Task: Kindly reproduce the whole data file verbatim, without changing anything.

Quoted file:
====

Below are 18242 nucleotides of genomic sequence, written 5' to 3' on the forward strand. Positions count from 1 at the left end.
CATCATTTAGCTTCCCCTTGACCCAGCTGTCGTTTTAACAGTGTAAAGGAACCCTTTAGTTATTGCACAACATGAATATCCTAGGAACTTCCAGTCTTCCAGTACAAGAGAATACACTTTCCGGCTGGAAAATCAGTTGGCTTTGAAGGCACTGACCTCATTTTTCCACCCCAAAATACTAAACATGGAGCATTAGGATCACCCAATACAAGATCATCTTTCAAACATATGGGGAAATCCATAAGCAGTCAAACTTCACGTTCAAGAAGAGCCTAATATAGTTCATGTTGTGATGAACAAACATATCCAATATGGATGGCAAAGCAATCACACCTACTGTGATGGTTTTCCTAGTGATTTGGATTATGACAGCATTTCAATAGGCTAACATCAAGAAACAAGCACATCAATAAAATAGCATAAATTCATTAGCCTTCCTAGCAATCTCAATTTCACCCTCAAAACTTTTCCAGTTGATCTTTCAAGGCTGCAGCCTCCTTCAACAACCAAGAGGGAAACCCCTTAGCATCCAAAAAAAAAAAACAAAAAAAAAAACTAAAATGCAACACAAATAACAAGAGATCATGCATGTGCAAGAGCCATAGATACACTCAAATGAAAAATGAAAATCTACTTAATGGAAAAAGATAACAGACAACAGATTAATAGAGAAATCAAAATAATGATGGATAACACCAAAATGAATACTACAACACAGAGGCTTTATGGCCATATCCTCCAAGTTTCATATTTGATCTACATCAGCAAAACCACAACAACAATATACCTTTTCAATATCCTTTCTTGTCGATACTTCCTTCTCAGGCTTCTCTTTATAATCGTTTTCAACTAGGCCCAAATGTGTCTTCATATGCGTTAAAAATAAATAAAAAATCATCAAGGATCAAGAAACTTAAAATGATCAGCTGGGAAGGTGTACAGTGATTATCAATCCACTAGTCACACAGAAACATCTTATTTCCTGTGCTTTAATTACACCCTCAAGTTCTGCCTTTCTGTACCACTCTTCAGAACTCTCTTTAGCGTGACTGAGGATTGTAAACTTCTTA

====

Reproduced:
Below are 18242 nucleotides of genomic sequence, written 5' to 3' on the forward strand. Positions count from 1 at the left end.
CATCATTTAGCTTCCCCTTGACCCAGCTGTCGTTTTAACAGTGTAAAGGAACCCTTTAGTTATTGCACAACATGAATATCCTAGGAACTTCCAGTCTTCCAGTACAAGAGAATACACTTTCCGGCTGGAAAATCAGTTGGCTTTGAAGGCACTGACCTCATTTTTCCACCCCAAAATACTAAACATGGAGCATTAGGATCACCCAATACAAGATCATCTTTCAAACATATGGGGAAATCCATAAGCAGTCAAACTTCACGTTCAAGAAGAGCCTAATATAGTTCATGTTGTGATGAACAAACATATCCAATATGGATGGCAAAGCAATCACACCTACTGTGATGGTTTTCCTAGTGATTTGGATTATGACAGCATTTCAATAGGCTAACATCAAGAAACAAGCACATCAATAAAATAGCATAAATTCATTAGCCTTCCTAGCAATCTCAATTTCACCCTCAAAACTTTTCCAGTTGATCTTTCAAGGCTGCAGCCTCCTTCAACAACCAAGAGGGAAACCCCTTAGCATCCAAAAAAAAAAAACAAAAAAAAAAACTAAAATGCAACACAAATAACAAGAGATCATGCATGTGCAAGAGCCATAGATACACTCAAATGAAAAATGAAAATCTACTTAATGGAAAAAGATAACAGACAACAGATTAATAGAGAAATCAAAATAATGATGGATAACACCAAAATGAATACTACAACACAGAGGCTTTATGGCCATATCCTCCAAGTTTCATATTTGATCTACATCAGCAAAACCACAACAACAATATACCTTTTCAATATCCTTTCTTGTCGATACTTCCTTCTCAGGCTTCTCTTTATAATCGTTTTCAACTAGGCCCAAATGTGTCTTCATATGCGTTAAAAATAAATAAAAAATCATCAAGGATCAAGAAACTTAAAATGATCAGCTGGGAAGGTGTACAGTGATTATCAATCCACTAGTCACACAGAAACATCTTATTTCCTGTGCTTTAATTACACCCTCAAGTTCTGCCTTTCTGTACCACTCTTCAGAACTCTCTTTAGCGTGACTGAGGATTGTAAACTTCTTA